• Louis
          April 13, 2015 at 10:43 am

          There is no point in sweeping the truth under the rug for political reasons:
          http://www.catholicherald.co.uk/commentandblogs/2015/04/13/laying-bare-the-hideous-truth-of-the-armenian-genocide/

        • April 13, 2015 at 11:05 am

          Thank you for the reference. Pope Francis is such a refreshing change. He says what he means and means what he says. (Lewis Carroll)

        • Louis
          April 13, 2015 at 11:59 am

          Erdogan is dangerous, he is destroying all the progress made in Turkey which began with Kemal Ataturk. The US has not recognised the genocide for political reasons and also because Turkey is a part of NATO. If they allow this country to enter the EU it will signal the end of what is left of Christian Europe.

      • Paul
        April 9, 2015 at 9:23 pm

        the pope lied when he said Islam is a peaceful religion or he is ignorant

      • rick
        April 10, 2015 at 5:02 pm

        this popes message is not differnent then any recent pope…the only difference is the media is twisting what he says to fit their agenda

  4. Hugh Farey
    April 9, 2015 at 5:29 am

    It’s a Guardian article, at “http://www.theguardian.com/artanddesign/jonathanjonesblog/2015/apr/08/jesus-christ-tomb-family-church-will-not-accept”

    • April 9, 2015 at 5:43 am

      Thanks Hugh. I note that it is a blog and not a part of the newspaper itself. This getting to be a common practice. The New York Times has been maintaining blogs apart from its print sections for some years now and there is also the National Geographic blogs. See for example:
      http://voices.nationalgeographic.com/2015/04/06/climate-fiction/

    • April 9, 2015 at 5:46 am

      Hugh,

      When posting a URL, if you leave out the quotations marks (or a period at the end), the URL will be live.

  5. Hugh Farey
    April 9, 2015 at 6:34 am

    Ah! Thank you. I’ve often wondered…

    As for the tesseract, perhaps you built a three-dimensional model of the four-dimensional figure, just as one might draw a two dimensional image of a three-dimensional cube. In a true tesseract, as in a square or cube, each of the 32 edges is of unit length. Had you achieved one aged 17, your Nobel Prize would not have had to wait so long…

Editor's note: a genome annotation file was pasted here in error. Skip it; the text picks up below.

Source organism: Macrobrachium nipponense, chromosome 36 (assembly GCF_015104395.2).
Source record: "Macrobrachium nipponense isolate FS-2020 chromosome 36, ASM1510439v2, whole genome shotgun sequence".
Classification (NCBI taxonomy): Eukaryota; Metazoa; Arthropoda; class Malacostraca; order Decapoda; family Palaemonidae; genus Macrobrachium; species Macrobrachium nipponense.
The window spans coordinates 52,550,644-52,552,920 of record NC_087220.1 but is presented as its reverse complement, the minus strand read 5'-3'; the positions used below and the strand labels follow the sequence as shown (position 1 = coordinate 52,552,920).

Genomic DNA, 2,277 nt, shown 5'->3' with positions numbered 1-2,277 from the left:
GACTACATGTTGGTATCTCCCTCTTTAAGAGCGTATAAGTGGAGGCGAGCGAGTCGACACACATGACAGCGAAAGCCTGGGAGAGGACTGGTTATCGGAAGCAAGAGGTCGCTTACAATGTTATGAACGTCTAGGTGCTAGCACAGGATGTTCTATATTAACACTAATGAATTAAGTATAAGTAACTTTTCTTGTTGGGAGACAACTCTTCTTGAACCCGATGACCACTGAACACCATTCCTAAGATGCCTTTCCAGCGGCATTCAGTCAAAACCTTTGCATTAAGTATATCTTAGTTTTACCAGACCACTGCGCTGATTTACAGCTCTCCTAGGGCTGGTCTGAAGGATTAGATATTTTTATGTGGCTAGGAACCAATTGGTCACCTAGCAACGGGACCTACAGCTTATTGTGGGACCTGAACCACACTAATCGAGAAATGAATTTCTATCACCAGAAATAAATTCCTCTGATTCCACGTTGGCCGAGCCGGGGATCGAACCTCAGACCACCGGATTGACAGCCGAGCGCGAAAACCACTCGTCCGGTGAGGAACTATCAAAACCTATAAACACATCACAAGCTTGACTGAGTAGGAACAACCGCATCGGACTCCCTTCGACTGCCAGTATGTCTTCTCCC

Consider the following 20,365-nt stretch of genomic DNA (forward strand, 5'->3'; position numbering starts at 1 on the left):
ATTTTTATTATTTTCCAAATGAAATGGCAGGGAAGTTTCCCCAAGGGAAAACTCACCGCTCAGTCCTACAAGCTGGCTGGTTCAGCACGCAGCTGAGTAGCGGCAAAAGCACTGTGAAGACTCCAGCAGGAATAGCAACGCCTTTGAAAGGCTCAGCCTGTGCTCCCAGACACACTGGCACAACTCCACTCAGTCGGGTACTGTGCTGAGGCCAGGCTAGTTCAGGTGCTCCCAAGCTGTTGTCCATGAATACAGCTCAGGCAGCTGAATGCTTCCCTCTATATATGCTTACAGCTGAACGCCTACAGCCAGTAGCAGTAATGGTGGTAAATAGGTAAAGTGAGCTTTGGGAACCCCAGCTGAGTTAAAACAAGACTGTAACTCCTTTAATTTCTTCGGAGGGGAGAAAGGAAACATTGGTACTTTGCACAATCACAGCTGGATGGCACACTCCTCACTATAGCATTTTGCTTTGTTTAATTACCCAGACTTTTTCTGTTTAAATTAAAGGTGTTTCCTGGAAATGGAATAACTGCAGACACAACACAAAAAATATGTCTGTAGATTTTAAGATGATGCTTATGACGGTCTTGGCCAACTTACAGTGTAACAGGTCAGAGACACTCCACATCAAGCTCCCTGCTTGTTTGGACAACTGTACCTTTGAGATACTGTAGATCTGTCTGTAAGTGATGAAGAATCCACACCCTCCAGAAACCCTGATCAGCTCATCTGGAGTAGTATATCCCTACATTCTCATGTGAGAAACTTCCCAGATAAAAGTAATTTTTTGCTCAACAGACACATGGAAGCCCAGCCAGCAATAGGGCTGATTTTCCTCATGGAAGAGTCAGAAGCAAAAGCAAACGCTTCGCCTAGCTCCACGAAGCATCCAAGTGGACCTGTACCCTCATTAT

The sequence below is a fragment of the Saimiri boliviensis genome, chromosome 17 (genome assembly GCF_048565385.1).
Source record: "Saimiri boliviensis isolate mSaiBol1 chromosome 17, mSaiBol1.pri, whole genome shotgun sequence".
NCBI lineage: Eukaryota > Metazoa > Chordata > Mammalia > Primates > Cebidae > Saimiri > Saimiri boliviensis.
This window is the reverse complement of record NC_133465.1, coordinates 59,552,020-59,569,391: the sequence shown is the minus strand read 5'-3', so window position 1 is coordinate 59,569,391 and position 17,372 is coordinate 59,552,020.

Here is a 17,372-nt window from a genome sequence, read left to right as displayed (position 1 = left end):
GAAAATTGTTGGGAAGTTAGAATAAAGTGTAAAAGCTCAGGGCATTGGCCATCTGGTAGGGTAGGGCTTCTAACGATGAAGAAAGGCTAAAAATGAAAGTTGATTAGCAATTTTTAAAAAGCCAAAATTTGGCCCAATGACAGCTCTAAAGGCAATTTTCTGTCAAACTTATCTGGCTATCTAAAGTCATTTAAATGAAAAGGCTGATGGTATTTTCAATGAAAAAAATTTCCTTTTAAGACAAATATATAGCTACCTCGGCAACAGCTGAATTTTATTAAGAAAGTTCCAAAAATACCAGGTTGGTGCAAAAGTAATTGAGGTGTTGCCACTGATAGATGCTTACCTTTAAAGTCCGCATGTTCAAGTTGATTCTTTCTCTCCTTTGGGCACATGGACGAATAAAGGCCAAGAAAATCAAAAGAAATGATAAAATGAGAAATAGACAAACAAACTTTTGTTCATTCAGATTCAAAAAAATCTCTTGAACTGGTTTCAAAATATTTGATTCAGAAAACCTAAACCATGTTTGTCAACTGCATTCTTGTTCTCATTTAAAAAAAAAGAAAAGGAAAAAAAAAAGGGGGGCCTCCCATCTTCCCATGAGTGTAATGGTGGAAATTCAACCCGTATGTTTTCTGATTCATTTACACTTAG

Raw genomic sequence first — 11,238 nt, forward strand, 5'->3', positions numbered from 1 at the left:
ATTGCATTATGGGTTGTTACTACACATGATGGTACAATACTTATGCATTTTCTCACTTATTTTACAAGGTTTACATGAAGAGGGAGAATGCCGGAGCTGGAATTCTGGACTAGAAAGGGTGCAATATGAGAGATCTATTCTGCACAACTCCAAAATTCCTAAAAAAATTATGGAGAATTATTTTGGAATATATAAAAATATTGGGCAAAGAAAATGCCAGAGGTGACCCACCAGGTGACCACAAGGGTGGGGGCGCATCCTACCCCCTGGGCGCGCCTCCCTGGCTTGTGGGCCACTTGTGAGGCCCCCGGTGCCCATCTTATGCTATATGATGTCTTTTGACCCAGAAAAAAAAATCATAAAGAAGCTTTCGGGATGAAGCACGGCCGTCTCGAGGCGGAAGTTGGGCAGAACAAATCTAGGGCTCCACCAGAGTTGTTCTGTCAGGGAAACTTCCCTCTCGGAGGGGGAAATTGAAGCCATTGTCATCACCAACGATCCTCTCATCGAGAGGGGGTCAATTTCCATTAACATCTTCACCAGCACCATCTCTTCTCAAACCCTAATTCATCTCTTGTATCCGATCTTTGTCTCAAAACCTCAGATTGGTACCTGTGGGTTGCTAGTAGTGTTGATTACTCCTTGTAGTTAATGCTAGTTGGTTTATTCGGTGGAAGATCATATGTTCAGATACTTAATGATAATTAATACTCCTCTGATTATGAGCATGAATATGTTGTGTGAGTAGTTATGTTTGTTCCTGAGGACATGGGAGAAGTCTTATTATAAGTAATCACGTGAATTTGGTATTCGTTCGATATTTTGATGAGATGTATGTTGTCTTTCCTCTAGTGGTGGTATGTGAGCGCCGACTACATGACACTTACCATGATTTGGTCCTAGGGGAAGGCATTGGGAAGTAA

• April 9, 2015 at 7:48 am

      Hugh,

      My instructor was a fellow 17 year old who had won a Westinghouse Science prize building tesseracts and who was attending a Civil Air Patrol Cadet summer encampment at Samson AFB as was I.

      We did it with soda straws and glue. It reminded me of a stroboscopic picture of Ted Williams swinging a baseball bat and you could visualize the motion of the bat through time and space but that was a two dimensional photograph. Our tesseract was two cubes connected at each corner and it expressed to me the motion of the cube through time. Each cube was square but the 4th dimension connection was of course angled. (Draw a a two dimensional cube and the sides will be 90* but the third dimension will be represented by angled lines. I am sure you have done that many, many times.

      I looked at the completed project and recalled the Ted Williams picture and realized the conclusion which was hardly original at that time : time really was the fourth dimension. Physicists are now up to nine dimensions.

      It was I believe the summer of 1953 or 1954.

  6. Piero
    April 9, 2015 at 7:18 am

    I apologize if I am now a bit ‘off topic …
    However, there are two issues that I do not seem to have been explored:

    1) DNA and Jewish Tombs in Jerusalem and near Giv’at ha-Mivtar…

    2) The tomb of Josef (= Joseph, the foster father of Jesus).
    >An ancient tradition states that the tomb of St. Joseph, now empty, is in the Valley of Josaphat. St. Jerome, on the other hand, was of the opinion that St. Joseph’s tomb is within the boundaries of the Garden of Gethsemane. (See Life and Glories of St. Joseph by Edward Healy Thompson, pp.409-410).
    Link: http://www.st-joseph-medal.com/
    Why Jesus was not buried in the Garden of Gethsemane?